Education insights

How classroom management tech can help teachers master the “guide on the side” role

Picture an exceptional teacher. Who comes to mind? Whether it’s a character from a film or a memorable mentor from your own school days, chances are that person exudes confidence, passion, and wisdom that goes much deeper than their subject matter.

The crux is that great teachers nurture so much more than academic learning. They inspire students to have the self-confidence to tackle challenges, seek information, and solve problems inside and outside the classroom. A great teacher shows students not only how to think about math, science, history, or literature, but how to think for themselves.

Student-led learning unleashes confidence

Of course, every teacher wants to engage students on this level — they just need a supportive environment in which to do so. Thankfully, schools all over the country are embracing the practice of student-led learning, where teachers regularly spend time serving as a “guide on the side” while students present to the class, lead discussions, and engage in self-directed research and learning.

Teachers who incorporate student-led learning in their classrooms find it helps students improve their communication skills, learn resourcefulness, and engage mental skills other than listening and memorization.

But giving students the reins requires schools to equip them with the tools they need to present, research, and explore the wide world of knowledge independently. Often that means providing them with Internet-connected electronic devices and the apps they need to create and discover in innovative ways.

3 ways classroom management tech helps student-led learning succeed

Classroom management software is not just an administrative tool for teachers — it can help make student-led learning more successful. Teachers can use software to:

1. Empower shy or introverted students.

With software like LanSchool, teachers can maintain a direct digital connection to each student so those who may be afraid to speak up in class can still communicate and participate. Students can “raise their hand” digitally to send their proposed answers directly to the teacher, ask questions, and share ideas.

Over time, as students gain confidence through direct feedback from the teacher, they may feel more confident speaking up and leading discussions themselves. It may be counterintuitive, but sometimes the best way to help shy students find their voices is to not force them to speak before they’re ready.

2. Enable smooth and successful group work.

Striking the right balance between teaching and guiding can be tricky when you don’t have a good grasp on where students are in the assignment. Group work in particular can require a bit more oversight to ensure students are equally participating and are focused on the task at hand.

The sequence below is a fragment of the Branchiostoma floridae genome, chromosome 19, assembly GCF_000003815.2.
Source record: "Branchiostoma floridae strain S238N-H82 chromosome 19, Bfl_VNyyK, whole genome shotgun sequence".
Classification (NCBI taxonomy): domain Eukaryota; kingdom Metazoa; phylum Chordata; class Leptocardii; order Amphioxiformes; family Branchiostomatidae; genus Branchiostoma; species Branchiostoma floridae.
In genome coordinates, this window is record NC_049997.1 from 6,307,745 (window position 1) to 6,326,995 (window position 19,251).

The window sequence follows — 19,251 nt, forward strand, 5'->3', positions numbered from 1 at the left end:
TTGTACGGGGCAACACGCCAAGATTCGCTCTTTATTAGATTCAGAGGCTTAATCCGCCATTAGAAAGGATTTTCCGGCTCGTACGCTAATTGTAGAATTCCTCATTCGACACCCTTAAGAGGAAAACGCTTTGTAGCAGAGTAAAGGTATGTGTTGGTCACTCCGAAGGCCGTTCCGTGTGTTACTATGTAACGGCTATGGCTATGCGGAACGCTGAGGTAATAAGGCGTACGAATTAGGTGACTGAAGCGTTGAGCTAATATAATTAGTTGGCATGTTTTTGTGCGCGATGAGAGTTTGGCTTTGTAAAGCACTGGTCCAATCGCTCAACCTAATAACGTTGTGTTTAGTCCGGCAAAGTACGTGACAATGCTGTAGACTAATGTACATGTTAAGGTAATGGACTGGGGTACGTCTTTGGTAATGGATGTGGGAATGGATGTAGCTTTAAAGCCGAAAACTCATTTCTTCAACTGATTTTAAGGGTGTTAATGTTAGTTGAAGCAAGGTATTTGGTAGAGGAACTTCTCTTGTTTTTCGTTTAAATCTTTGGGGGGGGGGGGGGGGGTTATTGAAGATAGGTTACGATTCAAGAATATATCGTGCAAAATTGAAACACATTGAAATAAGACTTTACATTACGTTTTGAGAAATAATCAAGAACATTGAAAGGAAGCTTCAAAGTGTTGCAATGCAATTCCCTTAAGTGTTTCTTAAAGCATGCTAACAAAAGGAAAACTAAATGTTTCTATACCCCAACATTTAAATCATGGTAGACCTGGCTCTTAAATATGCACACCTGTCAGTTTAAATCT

LanSchool gives teachers a thumbnail view of what each student is working on so you can get a sense of how cohesive each group is and where they are in the process. If one student in a group seems to be on a different page (literally or metaphorically), you can message that student privately to see whether they need help.

You can also discreetly message individual students to correct their behavior, check in on their group’s dynamics, or find out if any questions have arisen. Message all students at once to quietly share the answers to common questions and keep them informed of project countdowns (“10 minutes until we move on”) without breaking the room’s concentration.

3. Get all students on the same page.

When it’s time for a student to present, the teacher can use classroom management software like LanSchool to quickly get everyone in the class on the same web page. The student leading the discussion can even broadcast their own screen so all the other students can follow along without distraction or interruption.

Presenting to a class of one’s peers can naturally induce anxiety — and it’s much more intimidating when the student leading the discussion doesn’t know for certain what other students are looking at on their individual devices. The ability to force all student screens to the same web page takes this fear out of the equation and makes students feel a bit more confident in presenting.

Exploring technology in your classroom

Every teacher has the ability to nurture self-confidence and resourcefulness in their students. Having the right tools at your disposal can simply make it easier to balance one-to-many and one-to-one instruction and correction — and striking that perfect balance is what makes for a successful “guide on the side” during student-led learning.

Learn more about LanSchool classroom management software, and see which version is right for you.

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